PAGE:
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Wooden Handle Help

treetap Dec 31, 2015

  1. treetap

    treetap Little member

    I want to get in to making knives but becuase of lack of space and $$$$ i decided for right now just to make handles for fixed blade knives. My question is what would be a good wood to use. Also if many other folks do this kind of thing any tips and or tricks. Any input is appreciated.
  2. PolishAvenger

    PolishAvenger Average member

    Plenty of makers started out doing kit knives or handle replacements. While any wood can be made into a handle, the nicest looking, most durable natural woods are dense tropical hardwoods.....ironwood, snakewood, rosewood, purple heart, cocobolo, bubinga, etc... Then, there are stabilized woods, woods that are impregnated with resins under vacuum. They can be colored or left natural, and are a great way to use woods that normally wouldn't be durable enough as knife scale materials.
  3. C.Pettersen

    C.Pettersen Knifemaker Knife Maker or Craftsman

    I agree with Mark, most natural hardwoods are beautiful choices.

    If I can add a tip or two: make sure you know what your working with. Some hardwoods, for example, such as cocobolo, is known to be very dagerous and toxic to work it. The dust from sanding has been known to cause respiratory and lung issues. Always wear good respirator, and work in a well ventilated area.

    Another simple tip: make sure you don't use fast setting epoxy. Use some form epoxy with a longer working time, so you don't have to rush through your work.

    Remeber the typical safety items: laytex gloves, safety glasess, ect, ect, ect....

    Good luck on your new venture. As you gain experience, you will find, you end up with more tools than expected.
    Last edited by a moderator: Jan 2, 2016
  4. Scaramouche39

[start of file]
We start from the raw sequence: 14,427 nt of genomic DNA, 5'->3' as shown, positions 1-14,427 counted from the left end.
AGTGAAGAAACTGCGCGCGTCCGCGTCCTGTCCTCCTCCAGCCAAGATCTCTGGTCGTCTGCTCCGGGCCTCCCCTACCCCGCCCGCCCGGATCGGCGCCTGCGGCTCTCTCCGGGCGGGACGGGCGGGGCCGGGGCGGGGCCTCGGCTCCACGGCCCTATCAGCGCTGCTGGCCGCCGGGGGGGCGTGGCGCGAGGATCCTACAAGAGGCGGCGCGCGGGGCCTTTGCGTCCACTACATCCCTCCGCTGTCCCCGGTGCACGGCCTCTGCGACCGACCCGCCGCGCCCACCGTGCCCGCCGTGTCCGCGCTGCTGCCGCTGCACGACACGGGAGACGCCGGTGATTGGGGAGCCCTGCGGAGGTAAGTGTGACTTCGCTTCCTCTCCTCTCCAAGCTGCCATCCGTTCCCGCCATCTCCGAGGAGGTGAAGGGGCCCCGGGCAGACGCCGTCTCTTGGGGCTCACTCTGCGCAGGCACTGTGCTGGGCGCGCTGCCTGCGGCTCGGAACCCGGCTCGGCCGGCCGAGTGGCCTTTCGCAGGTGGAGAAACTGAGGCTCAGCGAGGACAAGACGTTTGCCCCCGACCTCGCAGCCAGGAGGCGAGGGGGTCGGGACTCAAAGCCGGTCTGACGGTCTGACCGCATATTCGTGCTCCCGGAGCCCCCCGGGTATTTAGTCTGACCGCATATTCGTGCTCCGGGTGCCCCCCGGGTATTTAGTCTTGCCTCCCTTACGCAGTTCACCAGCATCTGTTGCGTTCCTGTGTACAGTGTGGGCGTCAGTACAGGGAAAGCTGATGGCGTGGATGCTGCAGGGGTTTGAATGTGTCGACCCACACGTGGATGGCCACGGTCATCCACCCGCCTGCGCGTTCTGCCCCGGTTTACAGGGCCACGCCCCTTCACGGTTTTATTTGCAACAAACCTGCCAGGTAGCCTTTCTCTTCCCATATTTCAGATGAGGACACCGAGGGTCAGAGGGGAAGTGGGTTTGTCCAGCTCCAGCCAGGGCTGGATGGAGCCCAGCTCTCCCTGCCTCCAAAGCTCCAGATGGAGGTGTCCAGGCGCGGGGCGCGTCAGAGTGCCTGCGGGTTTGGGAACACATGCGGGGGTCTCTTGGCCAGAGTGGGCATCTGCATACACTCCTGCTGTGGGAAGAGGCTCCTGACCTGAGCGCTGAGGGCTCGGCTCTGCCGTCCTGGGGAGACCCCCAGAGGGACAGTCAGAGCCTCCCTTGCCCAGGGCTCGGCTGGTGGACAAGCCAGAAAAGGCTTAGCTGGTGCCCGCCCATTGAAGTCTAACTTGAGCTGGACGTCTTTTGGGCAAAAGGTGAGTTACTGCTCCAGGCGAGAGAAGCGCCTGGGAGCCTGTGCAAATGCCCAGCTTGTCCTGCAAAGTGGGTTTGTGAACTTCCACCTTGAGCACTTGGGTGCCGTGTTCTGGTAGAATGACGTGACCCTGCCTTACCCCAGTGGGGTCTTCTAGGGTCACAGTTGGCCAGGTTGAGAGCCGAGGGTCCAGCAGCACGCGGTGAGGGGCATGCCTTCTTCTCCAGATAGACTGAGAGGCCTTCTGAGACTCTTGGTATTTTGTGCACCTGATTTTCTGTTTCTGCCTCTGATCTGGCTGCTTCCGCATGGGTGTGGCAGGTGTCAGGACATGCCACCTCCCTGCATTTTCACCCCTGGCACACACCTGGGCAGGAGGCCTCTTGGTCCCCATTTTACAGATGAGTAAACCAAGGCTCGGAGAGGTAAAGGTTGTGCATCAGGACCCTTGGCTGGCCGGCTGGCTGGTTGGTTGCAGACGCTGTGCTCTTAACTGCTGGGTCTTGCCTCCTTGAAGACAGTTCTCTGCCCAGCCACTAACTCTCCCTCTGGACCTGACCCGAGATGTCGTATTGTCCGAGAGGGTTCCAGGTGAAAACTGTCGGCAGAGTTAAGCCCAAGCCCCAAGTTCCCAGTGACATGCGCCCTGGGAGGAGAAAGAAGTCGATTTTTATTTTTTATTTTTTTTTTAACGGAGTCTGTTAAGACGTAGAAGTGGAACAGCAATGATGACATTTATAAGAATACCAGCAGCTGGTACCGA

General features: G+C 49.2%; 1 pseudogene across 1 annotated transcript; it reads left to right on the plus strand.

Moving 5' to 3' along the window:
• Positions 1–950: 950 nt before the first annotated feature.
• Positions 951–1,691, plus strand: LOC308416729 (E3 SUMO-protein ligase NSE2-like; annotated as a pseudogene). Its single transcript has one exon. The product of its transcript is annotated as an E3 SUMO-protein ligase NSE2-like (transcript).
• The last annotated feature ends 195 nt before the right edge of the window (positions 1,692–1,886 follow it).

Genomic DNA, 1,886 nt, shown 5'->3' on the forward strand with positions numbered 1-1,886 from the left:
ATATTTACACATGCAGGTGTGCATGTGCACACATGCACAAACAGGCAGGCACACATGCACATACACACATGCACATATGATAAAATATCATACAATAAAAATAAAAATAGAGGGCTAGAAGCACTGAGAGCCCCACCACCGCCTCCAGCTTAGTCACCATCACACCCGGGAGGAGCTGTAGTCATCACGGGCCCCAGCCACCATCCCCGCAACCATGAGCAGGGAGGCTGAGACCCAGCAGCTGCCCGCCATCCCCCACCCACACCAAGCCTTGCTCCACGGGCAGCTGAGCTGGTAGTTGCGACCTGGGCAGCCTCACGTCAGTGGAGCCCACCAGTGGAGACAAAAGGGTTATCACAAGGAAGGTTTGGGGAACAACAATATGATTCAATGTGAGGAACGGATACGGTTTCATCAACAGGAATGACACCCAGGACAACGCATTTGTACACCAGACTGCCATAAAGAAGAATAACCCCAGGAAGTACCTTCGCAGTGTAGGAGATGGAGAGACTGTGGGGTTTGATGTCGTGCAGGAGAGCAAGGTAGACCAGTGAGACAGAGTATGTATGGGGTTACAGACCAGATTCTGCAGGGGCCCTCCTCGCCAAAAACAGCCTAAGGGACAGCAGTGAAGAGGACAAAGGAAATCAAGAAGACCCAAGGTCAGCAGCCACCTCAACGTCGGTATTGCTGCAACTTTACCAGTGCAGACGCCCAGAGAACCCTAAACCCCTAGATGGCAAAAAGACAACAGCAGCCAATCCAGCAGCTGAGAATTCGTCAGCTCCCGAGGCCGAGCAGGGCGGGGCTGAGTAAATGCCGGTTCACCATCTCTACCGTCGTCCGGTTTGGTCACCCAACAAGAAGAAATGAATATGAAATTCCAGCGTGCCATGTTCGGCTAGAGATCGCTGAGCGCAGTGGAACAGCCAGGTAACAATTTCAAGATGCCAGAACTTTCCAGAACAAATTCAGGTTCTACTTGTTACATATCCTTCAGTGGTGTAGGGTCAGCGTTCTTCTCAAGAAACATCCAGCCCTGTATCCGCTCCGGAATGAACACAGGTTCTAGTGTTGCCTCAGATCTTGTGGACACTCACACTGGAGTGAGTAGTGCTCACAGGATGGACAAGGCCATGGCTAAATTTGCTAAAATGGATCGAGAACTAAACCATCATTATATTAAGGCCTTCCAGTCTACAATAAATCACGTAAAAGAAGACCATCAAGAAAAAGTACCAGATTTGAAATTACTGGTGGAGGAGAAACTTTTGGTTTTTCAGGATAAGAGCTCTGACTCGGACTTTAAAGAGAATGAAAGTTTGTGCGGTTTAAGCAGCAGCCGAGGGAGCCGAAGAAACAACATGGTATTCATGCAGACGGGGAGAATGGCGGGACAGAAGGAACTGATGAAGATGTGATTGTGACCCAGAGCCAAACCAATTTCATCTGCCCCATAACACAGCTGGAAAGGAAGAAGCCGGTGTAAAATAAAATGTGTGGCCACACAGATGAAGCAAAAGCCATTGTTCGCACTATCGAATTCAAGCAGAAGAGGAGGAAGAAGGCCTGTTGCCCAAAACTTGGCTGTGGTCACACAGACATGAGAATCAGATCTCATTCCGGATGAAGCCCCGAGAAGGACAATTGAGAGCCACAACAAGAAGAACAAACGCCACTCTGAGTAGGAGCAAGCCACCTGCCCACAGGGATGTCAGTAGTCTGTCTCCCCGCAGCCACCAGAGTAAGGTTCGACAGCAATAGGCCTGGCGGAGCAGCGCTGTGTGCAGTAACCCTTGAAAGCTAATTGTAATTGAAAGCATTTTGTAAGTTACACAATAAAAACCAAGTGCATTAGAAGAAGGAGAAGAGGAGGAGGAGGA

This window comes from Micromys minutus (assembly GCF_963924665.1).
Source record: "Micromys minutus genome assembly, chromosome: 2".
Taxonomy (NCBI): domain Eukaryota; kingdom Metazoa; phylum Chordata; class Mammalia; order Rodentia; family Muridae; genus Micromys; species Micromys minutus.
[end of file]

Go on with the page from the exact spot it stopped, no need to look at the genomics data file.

Scaramouche39 Little member

    what wood

    Many of the mentioned woods are super, but not necessarily the easiest to work with or terribly affordable

    My suggestion would be practice maple or walnut: both are relatively easy to carve/file/finish, as well as durable.

    You can find nice pieces for reasonable prices at Woodcraft or on Ebay

    Tung oil finish leaves a pleasant finish and is relatively quick to dry

    Sanding to about 400 grit following file work gives a smooth handle

    Good luck

  5. Valencourt

    Valencourt knifemaker Knife Maker or Craftsman

    Lots of options going the wood route. Domestic hardwoods can be gorgeous and won't cost an arm and a leg. Maple, cherry, walnut, osage orange isn't insanely priced and is unique and gorgeous looking.

    As far as safety, get yourself a mask, a P100 respirator is best but for wood, yo might be able to get away with P95, but 30 bucks should get you a good set up as far as a respirator is concerned.

    Ebay is a great source for domestic hardwoods, do you intend to make narrower knives? I went on ebay and found 144 pen blanks for 35 bucks shipped, and that will be enough for me to make at least 144 of my EDC knives, because they are narrow (3/4" wide, and my pen knives are .550" wide).

    About 15 dollars will get you a can of Linseed oil, a good furniture wax (Which personally, having some kind of heat source, like anheat gun, is ideal for furniture waxes, IMO) or a can of Tung oil.

    As far as abrasives go, my system for hardwoods is usually 120-220-400-600, and then I wax/oil, and when the surface is cured I buff with 4000 grit paper and then rewax or re-oil.

    Even if you wanted to work with some exotic woods, going tothe right place and finding the right sources for wood, like turning stock, can get you a lot of different exotics on the cheap, just make sure it is dried and not pre-waxed stock before you use it.

    EDIT: Forgot to link you. This was a pen knife I made with Osage orange: http://i.imgur.com/l8knm8O.jpg

    I wanted to show you this because the wood looks great! And not only that, but at the end of the day, those scales cost me $0.24, great woods can be had cheaply, just gotta look!
    Last edited by a moderator: Feb 4, 2016

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